My research into scientific collaboration is embedded in broader knowledge of developments in science and innovation policy. Research subjects in this area include the knowledge society; changing roles of universities; innovative clusters; the integration of ICT in research; projectification of science; evaluation of research; and careers of (young) researchers.
The emergence of systems biology (Wellcome Trust fellowship)
Following the life of a research institute: a biography of the Francis Crick (Wellcome Trust seed grant)
Curious Edinburgh: creating mobile walking tours of Edinburgh's history of science, technology and medicine (variety of funders including AHRC and Edinburgh alumni fund)
Other Research Activities
Janssen, R. (2015). ‘Edinburgh versus Maastricht’. Observant, January 12.
Armas Foster, I. (2013). Collecting Big Data in Big Oceans. Datanami.
Pain, E. (2012). ‘Preliminary results of Euroscience survey’. Science Careers Blog.
Dirtel, T. (2011). ‘EU-Netzwerk COST: Neue Lebensformen im Fokus’. Uni:view.
Cressey, D. (2010). ‘Out of the blue’, Nature, 467, 514-515.
Pennisi, E. (2010). ‘Taxonomists propose counting all of Earth’s species’ Science Insider.
3D Bioprint Me: reflections on growing your own in the lab, 4S/EASST conference Barcelona, September 1, 2016.
Counting quality, ISSTI Retreat - Special SSU50 Edition, June 15, 2016.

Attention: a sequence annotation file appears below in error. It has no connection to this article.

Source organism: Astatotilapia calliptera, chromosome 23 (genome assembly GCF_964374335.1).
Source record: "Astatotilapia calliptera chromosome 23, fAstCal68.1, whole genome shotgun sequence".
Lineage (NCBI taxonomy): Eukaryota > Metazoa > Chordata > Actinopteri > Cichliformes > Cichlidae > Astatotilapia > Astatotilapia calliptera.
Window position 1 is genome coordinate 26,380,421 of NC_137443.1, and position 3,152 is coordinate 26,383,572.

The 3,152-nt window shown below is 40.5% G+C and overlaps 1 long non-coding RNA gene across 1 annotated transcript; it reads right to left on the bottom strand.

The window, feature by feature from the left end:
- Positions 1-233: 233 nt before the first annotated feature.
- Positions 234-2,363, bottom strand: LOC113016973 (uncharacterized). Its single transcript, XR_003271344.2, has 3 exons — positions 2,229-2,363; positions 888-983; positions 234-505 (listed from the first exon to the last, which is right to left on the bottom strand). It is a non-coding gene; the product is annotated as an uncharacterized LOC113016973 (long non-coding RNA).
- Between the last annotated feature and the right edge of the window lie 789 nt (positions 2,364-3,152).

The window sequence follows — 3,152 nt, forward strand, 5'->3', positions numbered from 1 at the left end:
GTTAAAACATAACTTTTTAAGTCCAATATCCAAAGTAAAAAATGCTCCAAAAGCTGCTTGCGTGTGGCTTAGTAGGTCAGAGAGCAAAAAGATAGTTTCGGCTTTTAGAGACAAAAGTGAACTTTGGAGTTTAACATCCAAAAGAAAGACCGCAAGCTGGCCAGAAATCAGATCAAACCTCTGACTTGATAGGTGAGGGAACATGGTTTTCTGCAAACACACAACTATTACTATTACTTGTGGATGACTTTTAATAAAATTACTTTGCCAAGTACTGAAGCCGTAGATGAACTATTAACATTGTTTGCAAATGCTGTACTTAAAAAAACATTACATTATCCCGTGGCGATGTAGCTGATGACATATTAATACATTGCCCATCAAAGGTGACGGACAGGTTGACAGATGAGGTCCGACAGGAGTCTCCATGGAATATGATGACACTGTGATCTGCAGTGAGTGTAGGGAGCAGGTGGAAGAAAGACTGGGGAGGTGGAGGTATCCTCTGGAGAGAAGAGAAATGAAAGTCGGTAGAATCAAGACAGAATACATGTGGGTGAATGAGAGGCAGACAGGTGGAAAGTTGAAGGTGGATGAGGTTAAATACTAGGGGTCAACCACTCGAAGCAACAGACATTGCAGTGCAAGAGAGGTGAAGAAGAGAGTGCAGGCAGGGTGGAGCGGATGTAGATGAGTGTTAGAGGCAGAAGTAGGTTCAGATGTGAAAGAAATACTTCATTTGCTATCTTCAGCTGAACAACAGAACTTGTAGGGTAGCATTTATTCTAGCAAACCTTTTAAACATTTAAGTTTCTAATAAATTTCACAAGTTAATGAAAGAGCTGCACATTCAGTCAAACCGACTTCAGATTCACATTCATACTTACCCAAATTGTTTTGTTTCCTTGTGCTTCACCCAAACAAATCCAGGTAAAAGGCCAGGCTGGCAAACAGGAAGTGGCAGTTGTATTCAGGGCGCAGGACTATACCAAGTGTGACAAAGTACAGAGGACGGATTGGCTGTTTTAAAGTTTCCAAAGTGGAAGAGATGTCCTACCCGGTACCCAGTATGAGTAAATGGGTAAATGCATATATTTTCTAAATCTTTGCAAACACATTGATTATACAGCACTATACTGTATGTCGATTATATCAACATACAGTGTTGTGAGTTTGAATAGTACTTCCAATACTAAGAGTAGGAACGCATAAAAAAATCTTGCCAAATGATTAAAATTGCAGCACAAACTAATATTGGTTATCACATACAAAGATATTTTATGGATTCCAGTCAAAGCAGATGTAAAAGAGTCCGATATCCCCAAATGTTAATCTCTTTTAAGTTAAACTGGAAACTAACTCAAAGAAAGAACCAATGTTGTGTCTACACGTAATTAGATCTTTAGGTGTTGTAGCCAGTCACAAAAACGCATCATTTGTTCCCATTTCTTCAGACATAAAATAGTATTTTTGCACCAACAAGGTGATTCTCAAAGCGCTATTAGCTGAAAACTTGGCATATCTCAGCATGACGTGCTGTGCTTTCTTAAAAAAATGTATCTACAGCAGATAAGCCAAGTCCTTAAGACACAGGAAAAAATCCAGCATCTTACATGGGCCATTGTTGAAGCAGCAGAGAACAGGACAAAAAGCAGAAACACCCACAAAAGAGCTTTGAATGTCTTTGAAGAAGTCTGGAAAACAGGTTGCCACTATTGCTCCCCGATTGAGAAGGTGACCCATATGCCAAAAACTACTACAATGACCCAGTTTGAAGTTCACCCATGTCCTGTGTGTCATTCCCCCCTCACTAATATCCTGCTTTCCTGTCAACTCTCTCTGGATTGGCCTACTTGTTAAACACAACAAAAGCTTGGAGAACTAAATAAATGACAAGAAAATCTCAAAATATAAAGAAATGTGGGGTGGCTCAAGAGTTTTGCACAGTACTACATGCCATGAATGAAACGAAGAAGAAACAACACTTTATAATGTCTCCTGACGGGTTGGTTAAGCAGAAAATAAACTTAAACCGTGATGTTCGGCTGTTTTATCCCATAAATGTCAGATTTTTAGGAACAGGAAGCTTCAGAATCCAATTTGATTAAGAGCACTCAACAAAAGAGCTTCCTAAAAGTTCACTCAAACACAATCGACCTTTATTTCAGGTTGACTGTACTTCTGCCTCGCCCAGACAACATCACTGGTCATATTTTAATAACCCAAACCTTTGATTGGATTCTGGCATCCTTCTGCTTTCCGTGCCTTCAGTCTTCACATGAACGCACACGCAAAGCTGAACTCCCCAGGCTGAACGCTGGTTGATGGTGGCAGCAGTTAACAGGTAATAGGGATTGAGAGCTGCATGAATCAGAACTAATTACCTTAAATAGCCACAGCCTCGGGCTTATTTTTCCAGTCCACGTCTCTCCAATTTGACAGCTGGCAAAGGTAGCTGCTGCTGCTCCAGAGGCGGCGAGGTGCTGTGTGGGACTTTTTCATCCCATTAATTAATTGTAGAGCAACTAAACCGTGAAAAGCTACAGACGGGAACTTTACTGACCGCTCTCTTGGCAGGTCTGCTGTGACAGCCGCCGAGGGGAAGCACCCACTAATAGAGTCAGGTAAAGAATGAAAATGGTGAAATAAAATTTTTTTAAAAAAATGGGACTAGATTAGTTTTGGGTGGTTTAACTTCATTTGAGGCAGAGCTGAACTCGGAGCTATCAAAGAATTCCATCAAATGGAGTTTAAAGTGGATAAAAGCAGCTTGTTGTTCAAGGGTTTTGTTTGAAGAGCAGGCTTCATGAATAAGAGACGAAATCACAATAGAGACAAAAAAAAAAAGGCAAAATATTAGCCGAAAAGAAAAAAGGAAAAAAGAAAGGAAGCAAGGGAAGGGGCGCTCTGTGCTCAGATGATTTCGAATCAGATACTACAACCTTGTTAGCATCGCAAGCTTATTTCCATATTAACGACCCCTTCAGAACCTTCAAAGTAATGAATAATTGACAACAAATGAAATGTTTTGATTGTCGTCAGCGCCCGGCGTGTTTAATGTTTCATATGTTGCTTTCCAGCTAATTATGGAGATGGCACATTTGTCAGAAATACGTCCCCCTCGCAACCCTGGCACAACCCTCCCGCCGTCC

Curious Edinburgh: making a website and mobile app on the history of SMT in Edinburgh with Bill Jenkins, History of Science, Medicine and Technology network, University of Edinburgh, March 17, 2016.
From reductionism towards integration: systems biology as a fashion in science and policy? Institute for Technology Assesment (ITA), Vienna, Austria, December 15, 2015, and Seminar at the Department of Sociology, University of Sheffield, May 21, 2015.
The emergence of systems biology as a social intellectual movement. Creativity in Arts and Sciences, conference at Leibniz Institute for Regional Development and Structural Planning, Berlin, Germany, May 7-8, 2015.
Supersizing and synthesizing science. Collaboration in the life sciences, LMU Exzellent Kooperation und Konkurrenz, Ludwig-Maximilians-Universität, Münich, Germany, May 22, 2014.
From reductionism towards integration: systems biology as a scientific social movement. Department of History and Philosophy, University of Cambridge, UK, February 25, 2014.
Scientific collaboration in the life sciences. Naturkunde Museum, Berlin, Germany, January 20, 2014.
Systems biology in the Netherlands: integration or fragmentation? Rathenau Institute, The Hague, The Netherlands, September 17, 2013.
Life Sciences: promising integration Center for Society and the Life Sciences symposium ‘Responsible Promise Management’ in Brussels, Belgium, September 11, 2013.
Reflections on scientific collaboration. Humboldt Serbia Kolleg ‘Resources of Danubian Region: the possibility of cooperation and utilisation’, University of Belgrade, Serbia, June 13, 2013.
Scientific collaboration as projectification. Manchester Projects, Programmes and Portfolios Network (MP3), Manchester Business School, UK, January 29, 2013.
Counting quality? The case of the Czech Evaluation Methodology. Center for Science and Technology Studies (CWTS), Leiden University, The Netherlands, June 29, 2012.
Collaboration in the life sciences. Center for Society and Genomics, Radboud University, Nijmegen, The Netherlands, March 29, 2011.
Supersizing science: making biology big. ‘Making it BIG?’ Tracing collaboration, complexity and control in the biosciences, University of Exeter, UK, March 18, 2011.